Solo Trip 2005

Part Three......


As it warms up the flowers just get better and better.  Here is a nice cluster of Indian Paintbrush.  It seems where ever the Paintbrush are located there are always little white flowers mixed in with them.


This past week I spent  four days and hiked a total of twenty miles looking for an Indian cave I heard about.  The location is kept quiet because it is a rather complete, undisturbed, site with Pictographs, metates, and obsidian chips.  I was told there would be water catchment basins near the site.  I found water catchment basins and various canyons that were, for me, dead ends because of dry falls.  I searched the slopes of the surrounding hills until I got into such steep areas that I was starting to scare myself.  I had to give up but I did get a lot of exercise!

Along the way I did see petroglyphs.


In various places the spring flowers are quite spectacular but I started to notice that almost everywhere there are very small flowers that go almost un-noticed!  I got out my tape measure and photographed some of the varieties that are basically, underfoot!!

They are most amazing.

Driving along Furnace Creek road I noticed what looked like a small building way off in the distance up on the hill side.  I drove within a mile and a half, got out my walking stick and fanny pack containing munchies, water and snake bite kit (I have not see one snake.  Yet.)  And took a hike.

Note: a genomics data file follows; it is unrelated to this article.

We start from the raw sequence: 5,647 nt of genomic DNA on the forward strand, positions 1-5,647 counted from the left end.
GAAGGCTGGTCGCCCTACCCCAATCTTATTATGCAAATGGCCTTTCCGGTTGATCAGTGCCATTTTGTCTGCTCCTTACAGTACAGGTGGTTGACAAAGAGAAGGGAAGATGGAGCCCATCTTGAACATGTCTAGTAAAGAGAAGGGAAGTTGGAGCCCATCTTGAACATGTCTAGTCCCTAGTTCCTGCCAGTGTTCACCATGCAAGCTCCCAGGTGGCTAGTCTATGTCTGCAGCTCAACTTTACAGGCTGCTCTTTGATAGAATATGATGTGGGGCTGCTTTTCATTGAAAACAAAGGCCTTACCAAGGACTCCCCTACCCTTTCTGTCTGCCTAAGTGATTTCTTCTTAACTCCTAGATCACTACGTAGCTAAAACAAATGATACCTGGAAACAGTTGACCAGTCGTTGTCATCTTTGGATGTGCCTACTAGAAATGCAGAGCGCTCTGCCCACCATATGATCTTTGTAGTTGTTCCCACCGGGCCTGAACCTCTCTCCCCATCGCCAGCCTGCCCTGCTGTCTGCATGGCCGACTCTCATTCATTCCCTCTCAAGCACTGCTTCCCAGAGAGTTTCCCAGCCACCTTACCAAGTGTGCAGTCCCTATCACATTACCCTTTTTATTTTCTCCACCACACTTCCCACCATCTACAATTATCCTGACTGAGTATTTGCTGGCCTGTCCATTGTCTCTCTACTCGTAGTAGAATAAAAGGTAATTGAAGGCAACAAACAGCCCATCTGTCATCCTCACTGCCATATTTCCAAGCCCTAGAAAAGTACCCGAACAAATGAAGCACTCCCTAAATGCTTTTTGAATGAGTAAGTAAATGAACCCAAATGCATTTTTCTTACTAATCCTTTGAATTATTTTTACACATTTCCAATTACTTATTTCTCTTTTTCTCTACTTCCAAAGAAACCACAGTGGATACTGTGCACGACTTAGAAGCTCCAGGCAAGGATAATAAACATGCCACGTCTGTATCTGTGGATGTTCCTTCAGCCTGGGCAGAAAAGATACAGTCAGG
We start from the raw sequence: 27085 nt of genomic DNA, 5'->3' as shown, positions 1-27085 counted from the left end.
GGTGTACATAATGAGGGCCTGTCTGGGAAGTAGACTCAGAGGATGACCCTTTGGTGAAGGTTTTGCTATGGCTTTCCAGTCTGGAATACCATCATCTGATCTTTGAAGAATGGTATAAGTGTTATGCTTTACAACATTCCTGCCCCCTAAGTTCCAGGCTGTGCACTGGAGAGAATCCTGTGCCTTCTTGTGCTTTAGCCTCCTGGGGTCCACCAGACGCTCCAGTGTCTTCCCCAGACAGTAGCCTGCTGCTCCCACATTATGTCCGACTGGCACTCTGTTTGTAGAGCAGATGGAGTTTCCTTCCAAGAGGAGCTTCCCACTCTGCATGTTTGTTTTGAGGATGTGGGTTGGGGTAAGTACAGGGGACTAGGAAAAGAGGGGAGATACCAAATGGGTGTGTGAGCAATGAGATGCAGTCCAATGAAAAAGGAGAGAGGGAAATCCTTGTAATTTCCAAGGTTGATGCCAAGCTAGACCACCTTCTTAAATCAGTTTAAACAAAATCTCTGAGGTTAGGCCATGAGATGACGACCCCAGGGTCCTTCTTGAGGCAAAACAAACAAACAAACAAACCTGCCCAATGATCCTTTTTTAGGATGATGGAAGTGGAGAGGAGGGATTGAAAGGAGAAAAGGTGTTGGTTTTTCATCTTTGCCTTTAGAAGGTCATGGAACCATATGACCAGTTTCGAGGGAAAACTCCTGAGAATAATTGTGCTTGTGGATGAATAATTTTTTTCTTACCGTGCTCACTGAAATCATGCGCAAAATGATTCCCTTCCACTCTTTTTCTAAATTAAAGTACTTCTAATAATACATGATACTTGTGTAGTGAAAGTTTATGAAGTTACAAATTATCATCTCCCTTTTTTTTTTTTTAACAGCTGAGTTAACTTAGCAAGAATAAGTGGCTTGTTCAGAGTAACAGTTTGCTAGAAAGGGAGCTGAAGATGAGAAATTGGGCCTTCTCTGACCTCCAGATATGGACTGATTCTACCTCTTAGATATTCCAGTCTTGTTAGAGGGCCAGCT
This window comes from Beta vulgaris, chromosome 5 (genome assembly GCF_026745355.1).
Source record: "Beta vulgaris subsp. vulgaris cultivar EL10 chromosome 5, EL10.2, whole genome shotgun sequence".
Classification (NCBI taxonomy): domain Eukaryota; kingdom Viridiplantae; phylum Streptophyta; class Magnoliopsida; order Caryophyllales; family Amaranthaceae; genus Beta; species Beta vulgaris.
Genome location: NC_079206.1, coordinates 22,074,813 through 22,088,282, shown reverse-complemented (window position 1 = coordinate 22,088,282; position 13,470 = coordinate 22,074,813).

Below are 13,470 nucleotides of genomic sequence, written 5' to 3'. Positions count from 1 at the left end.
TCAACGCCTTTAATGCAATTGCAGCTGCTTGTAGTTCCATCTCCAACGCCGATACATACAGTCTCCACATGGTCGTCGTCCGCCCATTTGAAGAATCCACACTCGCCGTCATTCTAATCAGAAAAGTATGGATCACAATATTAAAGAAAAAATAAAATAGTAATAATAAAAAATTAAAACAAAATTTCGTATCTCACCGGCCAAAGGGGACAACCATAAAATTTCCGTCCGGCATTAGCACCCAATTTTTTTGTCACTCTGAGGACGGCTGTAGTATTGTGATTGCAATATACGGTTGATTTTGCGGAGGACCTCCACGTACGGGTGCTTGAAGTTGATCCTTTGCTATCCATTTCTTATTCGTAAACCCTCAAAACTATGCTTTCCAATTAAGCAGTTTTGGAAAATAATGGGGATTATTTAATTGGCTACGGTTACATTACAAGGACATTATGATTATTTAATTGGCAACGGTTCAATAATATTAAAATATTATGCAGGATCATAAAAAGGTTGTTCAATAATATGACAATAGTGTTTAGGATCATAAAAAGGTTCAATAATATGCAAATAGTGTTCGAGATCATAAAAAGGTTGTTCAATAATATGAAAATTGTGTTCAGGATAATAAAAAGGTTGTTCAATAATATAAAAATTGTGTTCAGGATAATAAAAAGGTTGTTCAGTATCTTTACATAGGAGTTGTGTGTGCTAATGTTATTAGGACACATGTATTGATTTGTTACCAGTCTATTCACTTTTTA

I finally arrived at the "small building" which turned out to be an early nineteen fifties Ford truck.  It had been hammered and vandalized and used for target practice but near the truck was the remains of a small mining operation.


There were several mine shafts going straight down.  Beside one was a pile of ore with a lot of copper content, the turquoise blue.


The hike to and from the Ford truck and mine site was rewarding with patches of more flowers.

At various sites along the Furnace Creek road and almost any place where mining activity took place there are tin can dumps.


Back on the highway near Salisbury Pass I noticed an interesting rock outcropping with lots of holes and small caves in it.  I hiked up to take a look and inside one hole (the photo on the the left with the red arrow) I discovered a bird nest made of small sticks.  Inside the nest, these four eggs!!  I took a photo of the eggs and then put the eggs back hoping the mom won't be discouraged from completing the incubation process.


Back on the highway heading towards Death Valley I saw the flowers were even more spectacular than they had been several weeks earlier.  People were pulling over to the side of the highway all along this area and wandering around looking at the flowers and taking photos.  And then I saw some kind of film outfit set up with all their equipment, generator running, story board and huge camera on a huge tripod.  A crew of people were involved setting things up and waiting for a sun break or better lighting.  Probably, "Film at eleven" about the wildflowers in Death Valley.


And just a bit further on there were more cars pulled over to the side and even a tour bus.  Folks are coming by the hundreds, possibly thousands to see this once in a lifetime spring bloom!

I decided to avoid the fray and return to Rhoades Cabin.  I discover the Desert Five Spot are now blooming at this elevation.

In the evening the sun peeked out over the Panamint Range and side lit the desert and hills by Rhoades Cabin.  A beautiful, peaceful close to an interesting week.


Click here for Part Four.  The adventure continues.

Click here for Part One.

Click here for Part Two